I do not share your pessimism on this issue. The IPCC has given academics the framework to conduct research on climate change, and has made their research more direct, focused, and accountable. I think that biodiversity needs this, even though you think it is a talking shop, so as to give biodiversity greater importance throughout decision-making and research circles, and also to the media. Governments are dedicating resources to this project which might have otherwise not have been spent on biodiversity. An organisation like this should be embraced and to be made accountable from day one, so as to promote accurate, concise and fair analysis on biodiversity.

  5. While the resources might not be directly spent on basic research, this is an organisation which will coordinate research and bring more attention toward the cause of biodiversity conservation. Surely we should all embrace an organsiation which will highlight this cause and it will draw more resources to this area of research.

    Furthermore, this could be the important middle man which brings academic research closer to the policy making process.

  6. This guy is arguing that climate change agreements have been below par with the IPCC, but we might not even have sustained agreements if the IPCC did not exist. He makes a counter factual cliam in which systematic evidence is impossible.

    Regarding the refugees, is he arguing that the IPB would displace millions of people for the sake of biodiversity? Isn’t that a bit naive? An IPB would coordinate an area of research which is currently expanding but lacking some direction. Indeed, I find that the statistics on biodiversity is somewhat unreliable and implausible, and as a result biodiversity is lacking within economic analysis. Therefore this IPB could make such statistics more reliable and would help economists to incorporate biodiversity into empirical analsis.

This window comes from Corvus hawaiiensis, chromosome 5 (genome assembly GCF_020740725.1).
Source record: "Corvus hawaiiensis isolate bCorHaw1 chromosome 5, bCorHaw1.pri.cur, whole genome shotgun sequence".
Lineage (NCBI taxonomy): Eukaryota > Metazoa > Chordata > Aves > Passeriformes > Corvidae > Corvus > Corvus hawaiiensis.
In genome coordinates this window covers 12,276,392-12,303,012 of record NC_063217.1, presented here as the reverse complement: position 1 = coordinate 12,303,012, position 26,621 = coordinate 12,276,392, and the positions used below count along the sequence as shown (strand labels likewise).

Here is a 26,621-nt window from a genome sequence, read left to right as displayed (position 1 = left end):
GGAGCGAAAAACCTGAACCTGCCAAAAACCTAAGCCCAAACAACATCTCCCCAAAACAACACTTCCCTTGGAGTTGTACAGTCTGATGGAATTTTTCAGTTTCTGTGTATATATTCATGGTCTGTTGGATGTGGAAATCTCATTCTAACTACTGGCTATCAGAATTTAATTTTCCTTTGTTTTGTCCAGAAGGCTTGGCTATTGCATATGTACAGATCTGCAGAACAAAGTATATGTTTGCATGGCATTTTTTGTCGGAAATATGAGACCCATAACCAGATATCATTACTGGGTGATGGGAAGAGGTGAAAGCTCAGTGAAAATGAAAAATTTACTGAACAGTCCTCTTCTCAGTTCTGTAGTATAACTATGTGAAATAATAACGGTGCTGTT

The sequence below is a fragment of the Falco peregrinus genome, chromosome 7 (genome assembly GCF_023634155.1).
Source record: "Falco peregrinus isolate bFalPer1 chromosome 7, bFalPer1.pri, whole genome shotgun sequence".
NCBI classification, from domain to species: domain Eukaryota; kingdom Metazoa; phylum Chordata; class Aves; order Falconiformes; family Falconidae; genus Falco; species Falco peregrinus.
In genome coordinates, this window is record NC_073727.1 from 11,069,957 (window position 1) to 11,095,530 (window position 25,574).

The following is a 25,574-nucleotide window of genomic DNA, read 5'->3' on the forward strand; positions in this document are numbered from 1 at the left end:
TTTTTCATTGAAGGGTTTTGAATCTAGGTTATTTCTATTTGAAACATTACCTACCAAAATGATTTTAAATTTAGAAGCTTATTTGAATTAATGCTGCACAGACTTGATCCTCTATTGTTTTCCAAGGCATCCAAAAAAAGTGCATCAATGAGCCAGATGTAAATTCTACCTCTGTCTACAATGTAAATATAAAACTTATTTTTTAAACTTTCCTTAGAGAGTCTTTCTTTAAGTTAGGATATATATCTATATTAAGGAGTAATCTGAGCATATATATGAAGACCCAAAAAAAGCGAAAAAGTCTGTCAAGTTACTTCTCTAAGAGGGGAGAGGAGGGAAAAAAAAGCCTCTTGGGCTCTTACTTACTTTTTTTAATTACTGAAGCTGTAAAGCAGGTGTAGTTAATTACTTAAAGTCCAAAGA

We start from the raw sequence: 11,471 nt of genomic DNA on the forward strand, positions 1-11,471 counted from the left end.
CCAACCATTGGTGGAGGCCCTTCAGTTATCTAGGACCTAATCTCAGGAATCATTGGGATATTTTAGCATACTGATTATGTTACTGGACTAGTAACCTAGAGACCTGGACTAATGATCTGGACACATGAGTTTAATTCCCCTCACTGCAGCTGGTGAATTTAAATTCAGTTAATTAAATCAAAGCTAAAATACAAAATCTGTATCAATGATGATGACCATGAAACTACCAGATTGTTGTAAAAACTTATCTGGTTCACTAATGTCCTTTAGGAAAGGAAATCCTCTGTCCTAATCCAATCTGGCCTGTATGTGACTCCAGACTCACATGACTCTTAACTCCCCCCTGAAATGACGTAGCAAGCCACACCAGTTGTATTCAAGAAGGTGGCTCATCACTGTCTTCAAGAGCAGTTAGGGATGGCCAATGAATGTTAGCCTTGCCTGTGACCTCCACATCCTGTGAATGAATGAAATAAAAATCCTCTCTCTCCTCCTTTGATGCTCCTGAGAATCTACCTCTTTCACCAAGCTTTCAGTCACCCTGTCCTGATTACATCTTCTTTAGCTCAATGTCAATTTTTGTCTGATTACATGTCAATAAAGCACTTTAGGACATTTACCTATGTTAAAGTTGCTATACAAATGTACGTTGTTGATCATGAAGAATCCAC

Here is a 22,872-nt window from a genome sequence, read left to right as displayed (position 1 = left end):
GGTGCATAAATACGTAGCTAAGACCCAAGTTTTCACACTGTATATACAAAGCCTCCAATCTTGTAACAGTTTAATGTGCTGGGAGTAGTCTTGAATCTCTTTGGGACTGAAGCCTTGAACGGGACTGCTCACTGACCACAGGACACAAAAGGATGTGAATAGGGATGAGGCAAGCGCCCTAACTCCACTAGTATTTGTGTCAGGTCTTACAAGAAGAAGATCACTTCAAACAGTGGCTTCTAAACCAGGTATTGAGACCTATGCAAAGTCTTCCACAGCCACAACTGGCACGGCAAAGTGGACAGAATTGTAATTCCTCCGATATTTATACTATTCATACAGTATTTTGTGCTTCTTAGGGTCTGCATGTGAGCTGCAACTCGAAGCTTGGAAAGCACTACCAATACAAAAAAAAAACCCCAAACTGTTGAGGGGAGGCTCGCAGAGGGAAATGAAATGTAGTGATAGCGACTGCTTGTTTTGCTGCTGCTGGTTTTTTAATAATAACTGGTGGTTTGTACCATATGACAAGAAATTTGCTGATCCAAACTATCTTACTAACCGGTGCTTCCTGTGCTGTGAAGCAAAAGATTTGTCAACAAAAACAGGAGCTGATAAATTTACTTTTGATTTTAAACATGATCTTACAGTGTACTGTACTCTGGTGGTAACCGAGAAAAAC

7. We agree, statistics on biodiversity is unreliable and implausible, and biodiversity is lacking within economic analysis. So why doesn’t scientist work on this before they start advising politicians? If they advised politicians now, on what basis would it be? There is just no solid scientific foundation.

    For example, millions have been spent on Integrated Conservation and Development Projects. Please quote me 10, or even 5 studies that include calculations of the fraction of the total amount spent on ICDPs that actually end up in the pockets of local recipients (in ways that encourage conservation)?

  8. I believe that it would be better to have an international panel which could commission and co-ordinate research into areas of biodiversity which urgently need attention, rather than wait for the academic community to get its research into some sort of order. Maybe this will give the academics a much needed boost that it needs. Furthermore, this panel could reduce duplication of research and invest money into crucial research which would directly feed into the policy process.

    To be honest, I think that the conservation/biodiversity field should not turn its back towards greater attention both in the policy process and within the media. To do so however would be a great opportunity missed for biodiversity.